United Technologies announced Tuesday it will split up into three companies, bowing to investor disenchantment over the conglomerate model of doing business it had followed for decades.
The breakup will focus United Technologies on its aviation business, with elevator manufacturer Otis and the Carrier air-conditioning division operating as standalone entities.
United Technologies’ aviation assets include jet engine maker Pratt & Whitney and newly acquired parts maker Rockwell Collins.
“Our decision to separate United Technologies is a pivotal moment in our history and will best position each independent company to drive sustained growth, lead its industry in innovation and customer focus, and maximize value creation,” CEO Gregory Hayes said in a news release.
Since it was founded as United Aircraft in 1934, United Technologies had built itself into one of America’s largest industrial conglomerates. But as CNN reports, the company’s stock had recently been “treading water as investors shy away from stocks of conglomerates in favor of buying more focused companies.”
Activist investors Dan Loeb of Third Point and William Ackman of Pershing Square Capital Management had been pushing for United Technologies to break up into three companies.
“The company has been more hampered by its model than it’s been helped,” said Jim Corridore, an analyst at CFRA Research, told CNN. “It makes a lot of sense for United Technologies to break itself up.”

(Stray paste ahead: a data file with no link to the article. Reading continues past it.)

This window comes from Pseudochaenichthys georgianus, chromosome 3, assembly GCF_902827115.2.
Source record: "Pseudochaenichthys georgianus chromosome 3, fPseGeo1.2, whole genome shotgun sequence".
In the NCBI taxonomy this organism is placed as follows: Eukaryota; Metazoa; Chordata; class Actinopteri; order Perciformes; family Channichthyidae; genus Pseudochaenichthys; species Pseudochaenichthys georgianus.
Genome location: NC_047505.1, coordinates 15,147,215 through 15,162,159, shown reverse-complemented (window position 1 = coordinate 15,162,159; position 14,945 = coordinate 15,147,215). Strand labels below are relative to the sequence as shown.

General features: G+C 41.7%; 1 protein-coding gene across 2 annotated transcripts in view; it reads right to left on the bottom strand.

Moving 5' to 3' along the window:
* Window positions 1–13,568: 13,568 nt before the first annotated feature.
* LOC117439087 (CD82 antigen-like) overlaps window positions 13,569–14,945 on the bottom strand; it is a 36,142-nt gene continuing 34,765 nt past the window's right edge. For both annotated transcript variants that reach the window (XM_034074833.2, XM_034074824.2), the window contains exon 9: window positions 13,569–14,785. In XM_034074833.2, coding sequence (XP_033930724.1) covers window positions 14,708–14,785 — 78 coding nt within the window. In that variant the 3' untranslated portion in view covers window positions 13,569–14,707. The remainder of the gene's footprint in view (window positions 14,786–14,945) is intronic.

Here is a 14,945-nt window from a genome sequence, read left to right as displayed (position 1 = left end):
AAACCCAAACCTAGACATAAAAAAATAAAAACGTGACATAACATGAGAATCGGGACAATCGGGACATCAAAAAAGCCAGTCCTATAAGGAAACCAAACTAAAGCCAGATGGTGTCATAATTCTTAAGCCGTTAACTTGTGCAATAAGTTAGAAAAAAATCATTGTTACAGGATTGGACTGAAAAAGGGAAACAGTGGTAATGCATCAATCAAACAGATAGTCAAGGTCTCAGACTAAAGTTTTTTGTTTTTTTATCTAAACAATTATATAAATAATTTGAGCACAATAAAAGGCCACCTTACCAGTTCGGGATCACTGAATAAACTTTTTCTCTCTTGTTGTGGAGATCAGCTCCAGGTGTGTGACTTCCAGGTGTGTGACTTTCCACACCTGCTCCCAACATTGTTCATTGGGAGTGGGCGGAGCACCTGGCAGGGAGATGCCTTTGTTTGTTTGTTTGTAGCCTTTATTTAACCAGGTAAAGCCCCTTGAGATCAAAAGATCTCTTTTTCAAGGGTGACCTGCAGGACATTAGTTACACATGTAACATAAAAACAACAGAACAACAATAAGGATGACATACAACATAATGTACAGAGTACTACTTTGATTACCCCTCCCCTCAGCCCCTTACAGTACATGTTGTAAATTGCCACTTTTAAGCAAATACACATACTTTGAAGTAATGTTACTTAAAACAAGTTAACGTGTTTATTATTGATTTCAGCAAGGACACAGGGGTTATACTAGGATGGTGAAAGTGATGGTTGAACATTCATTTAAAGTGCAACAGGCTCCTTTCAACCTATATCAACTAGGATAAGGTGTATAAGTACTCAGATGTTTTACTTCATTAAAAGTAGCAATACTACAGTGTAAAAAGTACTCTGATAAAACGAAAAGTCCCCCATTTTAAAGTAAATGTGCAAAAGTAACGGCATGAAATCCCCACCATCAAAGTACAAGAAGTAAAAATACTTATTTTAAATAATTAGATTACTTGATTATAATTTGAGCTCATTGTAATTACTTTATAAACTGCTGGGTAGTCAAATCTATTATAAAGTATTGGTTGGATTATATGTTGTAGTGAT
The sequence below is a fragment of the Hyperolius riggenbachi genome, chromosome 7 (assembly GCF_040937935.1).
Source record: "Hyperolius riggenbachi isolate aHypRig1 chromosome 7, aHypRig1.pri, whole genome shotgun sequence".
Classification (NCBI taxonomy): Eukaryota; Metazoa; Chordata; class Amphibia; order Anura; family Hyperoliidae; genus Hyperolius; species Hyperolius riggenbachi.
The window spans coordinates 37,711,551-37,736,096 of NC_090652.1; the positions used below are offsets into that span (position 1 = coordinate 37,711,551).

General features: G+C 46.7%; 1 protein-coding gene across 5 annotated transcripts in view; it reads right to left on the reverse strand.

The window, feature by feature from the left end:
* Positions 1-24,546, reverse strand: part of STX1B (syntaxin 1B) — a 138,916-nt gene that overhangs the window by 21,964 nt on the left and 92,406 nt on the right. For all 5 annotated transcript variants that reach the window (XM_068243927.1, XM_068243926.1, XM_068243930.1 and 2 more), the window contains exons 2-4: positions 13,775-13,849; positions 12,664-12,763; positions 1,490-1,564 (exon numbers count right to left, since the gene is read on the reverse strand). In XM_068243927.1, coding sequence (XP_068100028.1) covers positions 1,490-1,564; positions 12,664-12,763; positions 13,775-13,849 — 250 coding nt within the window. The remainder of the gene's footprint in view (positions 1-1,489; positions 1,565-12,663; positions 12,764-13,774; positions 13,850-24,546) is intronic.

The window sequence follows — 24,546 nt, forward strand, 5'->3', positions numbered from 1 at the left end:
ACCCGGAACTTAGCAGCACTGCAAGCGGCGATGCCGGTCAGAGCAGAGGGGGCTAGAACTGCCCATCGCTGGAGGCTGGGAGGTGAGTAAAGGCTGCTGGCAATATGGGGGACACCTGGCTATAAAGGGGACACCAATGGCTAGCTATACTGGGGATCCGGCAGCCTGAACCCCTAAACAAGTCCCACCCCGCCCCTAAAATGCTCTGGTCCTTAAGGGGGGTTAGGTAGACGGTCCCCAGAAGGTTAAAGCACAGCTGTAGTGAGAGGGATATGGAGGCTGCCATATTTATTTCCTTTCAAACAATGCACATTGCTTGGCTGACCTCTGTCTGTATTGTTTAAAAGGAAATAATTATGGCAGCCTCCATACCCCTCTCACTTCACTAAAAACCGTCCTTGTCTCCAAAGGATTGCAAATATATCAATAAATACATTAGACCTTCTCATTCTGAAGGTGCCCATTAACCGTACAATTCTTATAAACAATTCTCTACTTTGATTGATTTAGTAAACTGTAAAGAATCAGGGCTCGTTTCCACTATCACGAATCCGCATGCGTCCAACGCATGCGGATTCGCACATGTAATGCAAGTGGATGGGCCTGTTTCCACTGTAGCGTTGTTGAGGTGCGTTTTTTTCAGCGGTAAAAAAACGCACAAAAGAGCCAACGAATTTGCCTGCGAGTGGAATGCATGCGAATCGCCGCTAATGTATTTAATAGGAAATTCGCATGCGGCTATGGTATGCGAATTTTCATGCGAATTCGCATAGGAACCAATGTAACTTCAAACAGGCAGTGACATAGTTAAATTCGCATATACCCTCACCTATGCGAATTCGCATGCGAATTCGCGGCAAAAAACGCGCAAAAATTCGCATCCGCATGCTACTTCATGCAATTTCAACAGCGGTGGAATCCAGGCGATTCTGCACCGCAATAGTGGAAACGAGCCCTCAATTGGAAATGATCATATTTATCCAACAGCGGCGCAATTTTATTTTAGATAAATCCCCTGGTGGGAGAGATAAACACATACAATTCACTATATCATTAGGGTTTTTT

Other conglomerates have been following a similar path, with Honeywell announcing plans to separate its thermostat and security division from its transportation systems business. General Electric, which accumulated a mountain of debt through acquisitions, is in the process of shedding its railroad and healthcare divisions as well as its oil-and-gas business.
Hayes said United Technologies’ board came to realize its company’s three businesses could survive on their own.
“There was no cross-subsidy required, and that was, I think, the magic moment when the board said that we don’t really need to be together,” he told CNBC in an interview. “The question is, should we be together?”
The breakup is being structured as a tax-free spinoff of the Otis and Carrier businesses to existing shareholders.